I'm Alison, a yoga instructor and lifestyle blogger in my mid-twenties. I grew up in Southern California, went to college on the Central Coast, and now live up north in the Bay Area. I love sharing my adventures in fitness, food, travel -- I hope they inspire you to live your happiest and healthiest life!

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How to: Vinyasa

How to: Vinyasa

So my sister took these photos for me months ago and I was so critical of myself in the photos that I never got around to posting them -- until I realized how silly of me that was! Sure I was a little bummed the lighting didn't quite work out for half the shots I wanted and that I never got the "perfect" plank shot captured, but then I reminded myself what I so often try to remind my students in class. It's not about how the pose looks, it's about how it makes you feel.

Closing your eyes to roll through some cat-cows and not caring what it looks like is one of the most glorious feelings in the world! On top of not caring what the pose looks like, it's important to remember that we don't have to have a "perfect pose". To embrace wherever we may be at along our journey in life. Besides, its called a yoga practice for a reason. 

With that being said, I asked her to take these photos because I've been wanting to post more yoga related things to the blog, and I'd love to hear if there's anything in particular you'd like to see (seriously, send me a message or leave comments below)!

To kick things off, I knew I wanted to start with a 'How to Vinyasa' post because this little flow is something I try to incorporate into each and every day. While the word vinyasa means movement with breath, I’m sharing the typical vinyasa I teach leading up to a downward facing dog (often instructed at the end of a standing series or as part of sun salutations). If you're interested in adding a little flow to your day, check out the sequence below:


Plank Pose

Plank is often referred to as "top of a push up" which I think paints a pretty clear picture of this pose. Stack the shoulders directly over the wrists and make sure all ten fingers are spread wide. Lift the hips so that your body makes one straight line from head to toe. Engage the abdominal muscles by lifting your belly button up towards the spine. Tuck your tailbone towards the heels to prevent arching in the spine.  Lift the knee caps up to engage your quadriceps or thigh muscles. Reach out through your heels to keep the legs engaged. Gaze towards the top of your mat. Breathe.

"Yoga Push Up"

Chaturanga Dandasana

From plank pose, inhale and rock forward on your toes so the shoulders shift forward of your hands. As you exhale, lower your body half way to the ground by bending the elbows and hugging them in towards the ribs as you lower.** Continue to hug the belly button towards the spine and lift the knee caps to keep your core and legs engaged. Keep the shoulders lifting up away from the mat. Your gaze should be slightly ahead of you, looking towards the top of your mat.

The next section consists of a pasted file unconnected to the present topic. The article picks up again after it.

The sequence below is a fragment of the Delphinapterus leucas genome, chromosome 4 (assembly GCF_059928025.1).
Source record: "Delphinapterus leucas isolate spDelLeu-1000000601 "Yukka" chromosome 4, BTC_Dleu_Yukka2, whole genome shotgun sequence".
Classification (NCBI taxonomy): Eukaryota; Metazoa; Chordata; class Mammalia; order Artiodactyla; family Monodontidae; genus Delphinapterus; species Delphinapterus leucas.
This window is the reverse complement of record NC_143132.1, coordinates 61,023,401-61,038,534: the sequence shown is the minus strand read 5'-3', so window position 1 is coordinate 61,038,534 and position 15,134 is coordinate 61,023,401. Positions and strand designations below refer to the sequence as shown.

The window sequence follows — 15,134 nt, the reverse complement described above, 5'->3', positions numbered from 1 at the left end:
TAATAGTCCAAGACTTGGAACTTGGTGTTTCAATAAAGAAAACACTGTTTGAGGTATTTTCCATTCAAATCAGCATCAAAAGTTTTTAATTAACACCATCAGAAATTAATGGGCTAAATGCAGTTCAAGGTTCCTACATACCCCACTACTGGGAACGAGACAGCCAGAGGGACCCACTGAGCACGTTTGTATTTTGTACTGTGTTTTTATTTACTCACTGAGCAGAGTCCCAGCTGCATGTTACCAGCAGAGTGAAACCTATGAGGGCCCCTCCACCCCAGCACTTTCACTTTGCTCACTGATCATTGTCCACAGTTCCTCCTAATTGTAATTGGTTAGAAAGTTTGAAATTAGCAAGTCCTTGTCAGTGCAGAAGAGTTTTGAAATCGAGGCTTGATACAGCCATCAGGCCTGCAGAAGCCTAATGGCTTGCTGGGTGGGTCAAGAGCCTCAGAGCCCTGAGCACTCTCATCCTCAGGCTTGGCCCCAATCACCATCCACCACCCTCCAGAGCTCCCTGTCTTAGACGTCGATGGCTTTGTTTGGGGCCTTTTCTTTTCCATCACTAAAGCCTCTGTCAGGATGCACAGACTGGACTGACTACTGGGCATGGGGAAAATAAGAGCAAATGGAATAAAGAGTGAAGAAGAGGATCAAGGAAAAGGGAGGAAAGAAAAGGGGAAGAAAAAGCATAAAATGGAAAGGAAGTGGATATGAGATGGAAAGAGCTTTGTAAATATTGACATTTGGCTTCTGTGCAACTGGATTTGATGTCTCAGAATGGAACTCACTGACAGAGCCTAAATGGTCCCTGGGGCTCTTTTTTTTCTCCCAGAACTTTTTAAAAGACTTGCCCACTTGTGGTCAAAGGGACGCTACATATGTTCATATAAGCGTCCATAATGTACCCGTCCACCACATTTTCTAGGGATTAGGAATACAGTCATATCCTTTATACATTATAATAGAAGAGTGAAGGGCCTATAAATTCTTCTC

** Knees can be lowered in this pose to modify and build upper arm strength.

Upward Facing Dog

Urdhva Mukha Svanasana

From Chaturanga, inhale as you straighten the arms, flip the toes under, and drop the hips down toward the ground. Draw the shoulders back and down away from your ears while you press down through the tops of your toes, knees and thighs lifting away from the mat. Gaze can come up slightly if it is comfortable on the neck. 

Downward Facing Dog

Adho Mukha Svanasana

From upward facing dog, exhale to lift the hips up and back and tuck your toes underneath you. Keep a generous bend in the knees to slowly warm the backs of the legs. You can also "walk out the dog" here by bending one knee at a time and dropping the opposite heel down, stretching the calf and hamstring.

 Check that your hands are still shoulder distance apart and all ten fingers are spread wide, making a nice big "L" with your pointer finger and thumb. Ground down through the fingertips and the base of your fingers. Reach your sit bones up to the sky and keep the spine long and straight. Allow your head to come in line with your arms and let your chest relax towards the mat. Breathe.

While I'm presenting this vinyasa as a sequence of poses, each pose can be practiced separately too, of course. Feel free to practice any and all of them taking as many breaths as feel comfortable to you. 

Photos by Natalie M. Jones

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